County Real Property Tax Assessment Appeal
Should you file a real property tax assessment appeal with the county? Should you have your real property reappraised? The county assessed value of your real estate should equal what the property would easily sell for (appraised value). If the assessed value exceeds what the property would easily sell for you should file an appeal with the county. If the property is affected by a diminution in value caused by declining prices and market conditions, detrimental conditions i.e. cracked slab, landslide, construction defects, condemnation, environmental problems, or other causes you should file an appeal. Property tax appeals can be filed on any real estate including a home, ranch, vacant land, apartment building, commercial, industrial, or special use property.
- The first step before you file a real property tax appeal.You should get a well-documented appraisal prepared by a certified appraiser familiar with county assessment procedures who is familiar with appraisal methodologies for assessment appeals.
- Second step, under the Public Records Act (Government Code Section 6250) and The Information Practices Act (Civil Code section 1798) make a written request for a copy of the appraisal used by the county assessor to determine your assessed value.The first requires the State Board of Equalization to make certain records available to everyone and the later governs individual taxpayer’s rights to see their own records. Generally, the county assessor should comply within 10 days.
You will be up against experienced appraisers that work for the county assessors office. If you are not experienced in appraisal methodology and you show up with just a print out of comparable sales without a certified documented appraisal utilizing the appropriate methods, research, and approaches to value to arrive at a credible value conclusion, your chances of a successful appeal are greatly diminished. Without a well-documented certified appraisal from an experienced appraiser, you will significantly limit your chances of a successful assessment appeal.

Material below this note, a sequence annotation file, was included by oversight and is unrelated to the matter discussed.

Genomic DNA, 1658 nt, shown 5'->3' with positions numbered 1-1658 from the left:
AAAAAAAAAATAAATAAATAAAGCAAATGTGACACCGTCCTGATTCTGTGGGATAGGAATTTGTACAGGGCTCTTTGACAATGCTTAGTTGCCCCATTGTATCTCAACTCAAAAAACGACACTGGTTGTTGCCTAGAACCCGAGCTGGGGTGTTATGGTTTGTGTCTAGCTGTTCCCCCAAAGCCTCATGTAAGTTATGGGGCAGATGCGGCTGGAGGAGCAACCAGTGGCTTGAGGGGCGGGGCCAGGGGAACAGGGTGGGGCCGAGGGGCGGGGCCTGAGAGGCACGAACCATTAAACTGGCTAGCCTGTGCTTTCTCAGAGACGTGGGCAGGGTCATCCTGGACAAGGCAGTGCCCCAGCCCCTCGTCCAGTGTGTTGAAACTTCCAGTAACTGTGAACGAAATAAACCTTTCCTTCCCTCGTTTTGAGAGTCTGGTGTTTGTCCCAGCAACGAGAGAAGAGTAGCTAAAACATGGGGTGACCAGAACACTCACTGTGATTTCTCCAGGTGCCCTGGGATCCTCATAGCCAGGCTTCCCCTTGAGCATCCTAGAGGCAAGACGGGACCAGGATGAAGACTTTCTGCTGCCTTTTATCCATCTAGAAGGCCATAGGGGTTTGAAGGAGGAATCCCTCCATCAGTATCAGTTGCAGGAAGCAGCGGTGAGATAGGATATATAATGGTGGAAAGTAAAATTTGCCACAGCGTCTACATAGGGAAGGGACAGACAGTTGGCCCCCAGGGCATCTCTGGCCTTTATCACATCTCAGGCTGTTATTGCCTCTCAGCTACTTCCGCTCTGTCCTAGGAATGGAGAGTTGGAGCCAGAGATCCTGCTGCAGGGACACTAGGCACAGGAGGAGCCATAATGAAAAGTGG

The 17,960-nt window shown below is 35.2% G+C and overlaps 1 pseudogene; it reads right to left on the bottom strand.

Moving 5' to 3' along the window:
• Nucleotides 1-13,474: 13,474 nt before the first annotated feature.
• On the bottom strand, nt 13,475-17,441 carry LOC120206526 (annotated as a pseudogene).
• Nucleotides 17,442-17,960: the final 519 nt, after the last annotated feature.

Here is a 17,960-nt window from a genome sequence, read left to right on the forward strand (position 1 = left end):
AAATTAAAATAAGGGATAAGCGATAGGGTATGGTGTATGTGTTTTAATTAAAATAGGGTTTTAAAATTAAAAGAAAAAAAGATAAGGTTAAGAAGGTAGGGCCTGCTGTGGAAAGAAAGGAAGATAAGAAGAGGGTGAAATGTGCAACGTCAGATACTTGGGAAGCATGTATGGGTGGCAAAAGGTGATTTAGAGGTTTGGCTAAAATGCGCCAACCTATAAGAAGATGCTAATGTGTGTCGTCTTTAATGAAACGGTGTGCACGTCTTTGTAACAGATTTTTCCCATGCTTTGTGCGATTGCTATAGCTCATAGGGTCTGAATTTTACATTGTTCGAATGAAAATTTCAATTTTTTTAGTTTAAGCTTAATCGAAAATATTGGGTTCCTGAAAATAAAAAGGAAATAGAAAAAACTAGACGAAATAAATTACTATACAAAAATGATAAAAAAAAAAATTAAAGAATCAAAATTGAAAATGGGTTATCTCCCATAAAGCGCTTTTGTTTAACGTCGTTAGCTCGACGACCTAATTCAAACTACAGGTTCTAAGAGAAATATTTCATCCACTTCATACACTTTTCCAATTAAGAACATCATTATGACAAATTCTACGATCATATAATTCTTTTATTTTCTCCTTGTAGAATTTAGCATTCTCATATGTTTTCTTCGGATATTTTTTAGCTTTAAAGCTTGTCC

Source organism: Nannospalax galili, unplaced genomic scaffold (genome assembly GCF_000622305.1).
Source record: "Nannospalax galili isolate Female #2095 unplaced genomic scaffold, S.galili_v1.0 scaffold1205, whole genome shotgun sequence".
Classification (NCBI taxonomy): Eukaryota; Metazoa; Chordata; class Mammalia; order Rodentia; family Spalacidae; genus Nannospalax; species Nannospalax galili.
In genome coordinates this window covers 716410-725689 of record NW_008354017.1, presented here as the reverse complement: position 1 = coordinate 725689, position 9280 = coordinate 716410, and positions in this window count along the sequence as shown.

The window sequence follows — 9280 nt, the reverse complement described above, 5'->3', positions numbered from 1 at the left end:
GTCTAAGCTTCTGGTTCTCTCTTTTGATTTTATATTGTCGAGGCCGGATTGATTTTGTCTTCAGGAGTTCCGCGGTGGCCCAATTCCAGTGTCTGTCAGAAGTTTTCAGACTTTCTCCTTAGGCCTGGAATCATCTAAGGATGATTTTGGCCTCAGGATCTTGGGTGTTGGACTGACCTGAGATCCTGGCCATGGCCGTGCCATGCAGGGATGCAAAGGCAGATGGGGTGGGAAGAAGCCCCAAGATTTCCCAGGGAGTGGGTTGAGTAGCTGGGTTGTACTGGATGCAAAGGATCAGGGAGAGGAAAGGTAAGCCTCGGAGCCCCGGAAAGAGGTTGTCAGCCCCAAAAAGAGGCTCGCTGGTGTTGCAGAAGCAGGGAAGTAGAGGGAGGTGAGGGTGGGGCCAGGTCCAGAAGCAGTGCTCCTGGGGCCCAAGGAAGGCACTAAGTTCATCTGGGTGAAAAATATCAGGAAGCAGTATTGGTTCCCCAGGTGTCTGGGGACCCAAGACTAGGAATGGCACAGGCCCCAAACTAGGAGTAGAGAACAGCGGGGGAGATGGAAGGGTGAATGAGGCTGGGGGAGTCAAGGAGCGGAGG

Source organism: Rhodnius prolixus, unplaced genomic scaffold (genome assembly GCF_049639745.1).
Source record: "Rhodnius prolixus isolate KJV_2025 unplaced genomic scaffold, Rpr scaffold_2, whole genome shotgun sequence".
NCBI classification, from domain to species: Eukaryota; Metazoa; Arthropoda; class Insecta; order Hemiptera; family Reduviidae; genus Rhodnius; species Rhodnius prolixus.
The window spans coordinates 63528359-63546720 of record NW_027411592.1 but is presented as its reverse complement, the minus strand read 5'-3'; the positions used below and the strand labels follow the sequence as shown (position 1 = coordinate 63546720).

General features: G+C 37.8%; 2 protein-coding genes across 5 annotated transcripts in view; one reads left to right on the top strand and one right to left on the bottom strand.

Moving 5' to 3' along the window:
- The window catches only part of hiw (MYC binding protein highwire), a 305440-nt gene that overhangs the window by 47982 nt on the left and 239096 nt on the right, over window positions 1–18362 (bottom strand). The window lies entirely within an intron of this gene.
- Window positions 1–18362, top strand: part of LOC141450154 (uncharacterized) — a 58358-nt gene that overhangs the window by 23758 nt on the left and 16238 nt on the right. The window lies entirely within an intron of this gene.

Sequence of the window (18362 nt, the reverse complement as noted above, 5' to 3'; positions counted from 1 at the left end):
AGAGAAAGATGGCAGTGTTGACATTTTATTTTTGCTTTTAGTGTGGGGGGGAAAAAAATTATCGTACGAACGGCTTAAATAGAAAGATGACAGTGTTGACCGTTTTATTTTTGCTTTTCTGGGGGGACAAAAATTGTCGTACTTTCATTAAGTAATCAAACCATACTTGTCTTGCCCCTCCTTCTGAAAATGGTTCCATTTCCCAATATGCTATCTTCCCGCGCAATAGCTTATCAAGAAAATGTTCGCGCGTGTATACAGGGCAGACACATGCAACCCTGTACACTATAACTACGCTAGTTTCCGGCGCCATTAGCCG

Did you know?
- The County Appeals Board operates under the presumption that the County Assessor is correct in their assessment of your property. In addition, many times the board of appeals is made up of at least one former or active real estate appraiser.
- You must provide substantial evidence (an appraisal) utilizing the appropriate appraisal methodologies to support your real property assessment appeal claim. As an appraisal expert and designated member of the Appraisal Institute we can both review the assessor’s appraisal report and provide you with a well-researched and documented appraisal of your property. In addition, our appraisers are the most qualified to question the appraisal methodology used by the Assessor in determining the assessed value of your property.
- An experienced appraiser can determine if the appraisal by the county assessor is in compliance with current appraisal methodology and assessment practices as defined by the Assessment Appeals Manual. The key to challenging your real property assessment is to provide well documented “evidence” so you have the documentation you need to be able to refute inaccurate technical valuation claims that may be made by the assessor. A reappraisal by an experienced expert appraiser and Member of the Appraisal Institute can provide the documented “evidence” you need in challenging your property tax assessment. In defense of the appraisal prepared for you, the ability to cross exam the County Appraiser by a real estate appraisal expert can often times make the difference of whether your tax assessment appeal is successful or not.